(a) HOUSING FACILITIES: The outward appearance of the rectangular building constituting the barracks was pleasing and a good architectural design. The setting was restful and the surroundings were made beautiful by high mountains apparently on all sides. The slopes and crests of the mountains were adorned with growths of green timber. The appearance of the building from without, like Japanese culture, hid what was on the inside, for that was crude and anything but inviting. Here follows a description of the building and its appointments.

The dimensions were 60' x 150' single story. The side walls were broken with 11 windows, all with glass panes. Two doors faced the entrance side of the structure. The outside walls were of small wood members with the interstices filled with a solidified composition. The framing was heavy and solid with the interior side and end walls sheathed with wood.
There was no interior wood ceiling. A second floor had been laid on the overhead roof trusses which space was reached by ladders and occupied by a large number of officers. A fire pit had been excavated in the dirt floor in about the center of the building with no flues for smoke outlet. The pit was the only source of heat, The building was infested with fleas.

The roof was tile and the floor was dirt. Double deck bunk platforms lined one side of building. Single deck bunk space lined the other wall. No mattresses or straw mats were provided. The only sleeping comfort issued was five thin blankets. Tables for mess and other purposes were placed in the center of the building between the bunk rows. The floor space had been divided into rooms. Bunk space allowed was 22", A prisoner stated that the men could not have survived one winter there under such conditions as prevailed during the three summer months of occupancy. The barracks had no running water.

A prisoner library made off from one end of the building. An office for Japanese personnel and a sick bay were added to the opposite end. Back of the barracks were separate buildings housing (1) a latrine. (2) a wash rack. (3) a galley. A stable and guardhouse also were In the prison compound.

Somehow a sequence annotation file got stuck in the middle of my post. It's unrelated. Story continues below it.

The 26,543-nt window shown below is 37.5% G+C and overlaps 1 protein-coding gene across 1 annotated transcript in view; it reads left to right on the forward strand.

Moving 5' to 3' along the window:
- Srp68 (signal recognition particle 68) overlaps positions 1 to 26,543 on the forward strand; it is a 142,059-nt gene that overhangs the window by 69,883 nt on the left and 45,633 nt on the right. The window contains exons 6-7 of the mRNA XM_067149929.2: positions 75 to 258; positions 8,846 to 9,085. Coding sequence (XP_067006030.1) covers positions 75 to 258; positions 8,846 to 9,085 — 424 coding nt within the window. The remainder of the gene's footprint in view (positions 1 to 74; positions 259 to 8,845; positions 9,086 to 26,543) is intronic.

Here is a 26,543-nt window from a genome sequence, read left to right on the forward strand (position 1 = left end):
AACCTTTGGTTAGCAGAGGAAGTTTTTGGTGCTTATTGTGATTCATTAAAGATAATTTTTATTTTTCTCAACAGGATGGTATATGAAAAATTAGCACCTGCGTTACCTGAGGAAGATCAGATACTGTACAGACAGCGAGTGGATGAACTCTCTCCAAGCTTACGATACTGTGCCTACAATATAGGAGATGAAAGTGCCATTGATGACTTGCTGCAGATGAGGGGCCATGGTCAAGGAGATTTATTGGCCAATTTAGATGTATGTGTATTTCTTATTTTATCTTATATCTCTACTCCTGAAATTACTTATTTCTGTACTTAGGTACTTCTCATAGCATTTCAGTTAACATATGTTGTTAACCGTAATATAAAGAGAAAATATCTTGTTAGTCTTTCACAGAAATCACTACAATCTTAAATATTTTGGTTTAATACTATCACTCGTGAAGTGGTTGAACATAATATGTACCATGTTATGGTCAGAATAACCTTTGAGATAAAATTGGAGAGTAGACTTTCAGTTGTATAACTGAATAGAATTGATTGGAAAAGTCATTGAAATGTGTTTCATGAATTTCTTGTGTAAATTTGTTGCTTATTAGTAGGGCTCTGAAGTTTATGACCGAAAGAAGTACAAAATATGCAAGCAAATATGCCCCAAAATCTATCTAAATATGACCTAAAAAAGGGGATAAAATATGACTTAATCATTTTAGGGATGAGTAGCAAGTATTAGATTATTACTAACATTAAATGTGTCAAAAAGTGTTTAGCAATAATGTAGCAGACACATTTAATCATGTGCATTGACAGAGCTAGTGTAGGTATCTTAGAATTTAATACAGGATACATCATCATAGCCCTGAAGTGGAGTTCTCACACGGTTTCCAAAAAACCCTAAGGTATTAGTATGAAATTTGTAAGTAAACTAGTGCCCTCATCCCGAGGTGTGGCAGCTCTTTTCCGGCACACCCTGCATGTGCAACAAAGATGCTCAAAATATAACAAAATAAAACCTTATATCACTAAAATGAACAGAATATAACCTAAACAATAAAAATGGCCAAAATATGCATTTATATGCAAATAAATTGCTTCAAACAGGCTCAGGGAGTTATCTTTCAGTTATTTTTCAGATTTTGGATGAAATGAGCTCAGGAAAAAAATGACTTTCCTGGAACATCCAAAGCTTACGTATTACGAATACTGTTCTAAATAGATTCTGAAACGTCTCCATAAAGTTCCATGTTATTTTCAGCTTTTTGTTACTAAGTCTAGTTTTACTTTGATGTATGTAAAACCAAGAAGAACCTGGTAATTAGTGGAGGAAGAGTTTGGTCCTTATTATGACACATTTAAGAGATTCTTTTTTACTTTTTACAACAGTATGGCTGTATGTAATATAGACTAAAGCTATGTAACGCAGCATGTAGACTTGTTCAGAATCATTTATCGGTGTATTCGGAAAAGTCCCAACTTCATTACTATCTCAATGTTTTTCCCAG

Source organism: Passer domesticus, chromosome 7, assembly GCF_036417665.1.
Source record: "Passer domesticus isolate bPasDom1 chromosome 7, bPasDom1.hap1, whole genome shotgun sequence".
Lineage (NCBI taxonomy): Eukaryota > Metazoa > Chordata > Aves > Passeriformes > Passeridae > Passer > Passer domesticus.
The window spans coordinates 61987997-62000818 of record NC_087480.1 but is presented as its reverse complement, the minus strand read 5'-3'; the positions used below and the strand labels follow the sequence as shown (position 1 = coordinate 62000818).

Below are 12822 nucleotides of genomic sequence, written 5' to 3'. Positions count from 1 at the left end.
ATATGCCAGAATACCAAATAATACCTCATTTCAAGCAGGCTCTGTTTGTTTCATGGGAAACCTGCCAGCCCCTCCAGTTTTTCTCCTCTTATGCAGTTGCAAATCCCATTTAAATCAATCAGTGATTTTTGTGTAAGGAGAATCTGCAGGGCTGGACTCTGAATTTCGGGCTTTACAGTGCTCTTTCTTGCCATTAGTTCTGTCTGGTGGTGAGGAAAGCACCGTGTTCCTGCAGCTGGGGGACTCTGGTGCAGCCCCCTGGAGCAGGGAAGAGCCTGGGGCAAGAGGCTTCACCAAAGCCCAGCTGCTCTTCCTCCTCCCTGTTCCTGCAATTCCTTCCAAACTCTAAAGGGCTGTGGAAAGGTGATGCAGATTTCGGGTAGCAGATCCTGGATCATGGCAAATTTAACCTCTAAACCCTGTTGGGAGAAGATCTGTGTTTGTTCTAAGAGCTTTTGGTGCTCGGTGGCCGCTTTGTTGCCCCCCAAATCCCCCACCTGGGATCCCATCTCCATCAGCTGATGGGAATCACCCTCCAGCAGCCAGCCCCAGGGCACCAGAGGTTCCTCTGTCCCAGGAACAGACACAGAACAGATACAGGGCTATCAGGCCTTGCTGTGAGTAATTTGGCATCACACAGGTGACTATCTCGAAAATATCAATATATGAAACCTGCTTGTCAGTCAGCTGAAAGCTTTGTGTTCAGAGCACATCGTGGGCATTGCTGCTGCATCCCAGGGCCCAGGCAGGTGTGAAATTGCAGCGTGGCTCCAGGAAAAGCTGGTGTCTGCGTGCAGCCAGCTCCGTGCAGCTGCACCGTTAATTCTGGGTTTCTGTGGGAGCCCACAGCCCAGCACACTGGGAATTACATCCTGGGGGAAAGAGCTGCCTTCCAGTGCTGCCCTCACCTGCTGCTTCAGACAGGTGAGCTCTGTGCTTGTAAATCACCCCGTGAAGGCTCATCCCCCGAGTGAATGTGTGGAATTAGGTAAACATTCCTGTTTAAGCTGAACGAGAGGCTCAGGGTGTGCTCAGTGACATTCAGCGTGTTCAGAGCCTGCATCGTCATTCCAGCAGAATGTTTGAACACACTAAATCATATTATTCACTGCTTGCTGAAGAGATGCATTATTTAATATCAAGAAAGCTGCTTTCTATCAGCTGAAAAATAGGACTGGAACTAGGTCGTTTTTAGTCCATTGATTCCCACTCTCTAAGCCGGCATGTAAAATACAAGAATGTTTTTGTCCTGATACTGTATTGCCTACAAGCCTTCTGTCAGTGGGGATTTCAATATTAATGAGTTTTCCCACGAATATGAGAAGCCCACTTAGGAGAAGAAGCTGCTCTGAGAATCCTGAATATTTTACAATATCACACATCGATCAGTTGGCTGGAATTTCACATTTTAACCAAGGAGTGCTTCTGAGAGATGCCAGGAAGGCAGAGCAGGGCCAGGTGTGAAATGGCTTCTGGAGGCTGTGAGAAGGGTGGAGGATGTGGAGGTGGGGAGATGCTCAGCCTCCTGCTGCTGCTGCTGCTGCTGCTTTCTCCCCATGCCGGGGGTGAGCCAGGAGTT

(b) LATRINES: This camp had only one latrine - a separate building - 12 partitioned off-stalls or cubicles. Holes were cut through the wood floor, squatting type, and a cesspool underneath which overflowed nearly all the time. The prisoners were required to empty the cesspool by dipping out the offal. An open urinal was in the latrine building.

ROKU ROSHI, Page 2 of 2

(c) BATHING: The bath was a separate building 20' x 40' and it was equipped with two large concrete tubs from which the prisoners would dip water with wood buckets and bathe from them. The water in the prisoners pool was never heated.
Some of the prisoners were able to get a few hot baths in the Japanese bathhouse after they got through but were not allowed to change the water. There was only one water faucet for 390 prisoners and the source of water supply was a dirt dam primarily installed for flooding rice paddies. The water for washing clothes was drawn from the single faucet and carried in tin pans to the wash-rack. Such vegetables as were given the prisoners as a part of their ration was washed in the same way.

(d) MESS HALL: All food was eaten in the barracks, hence there was no mess hall.

(e) FOOD: The average daily issue of food by the Japanese was about 400 grams per day per man of rice and other cereals mixed and boiled plus thin soup made from lily roots, water cress, and generally any green food that the prisoners could forage from the countryside. Quality of the cereal components was poor. The cooking was done by the American and Dutch prisoners with inadequate and poor utensils. Occasionally very small portions of fish and meat were served.
These articles were described as putrid. (Neil Rider said the food here was better than at Tsumori.)

There was no mess gear. The ration was drawn from the kitchen by prisoner mess-men, taken to the barracks, dished into and eaten from tin cans The average caloric content was said to be between 1300 and 1500.

Lack of food and poor quality were the principal complaints of the prisoners.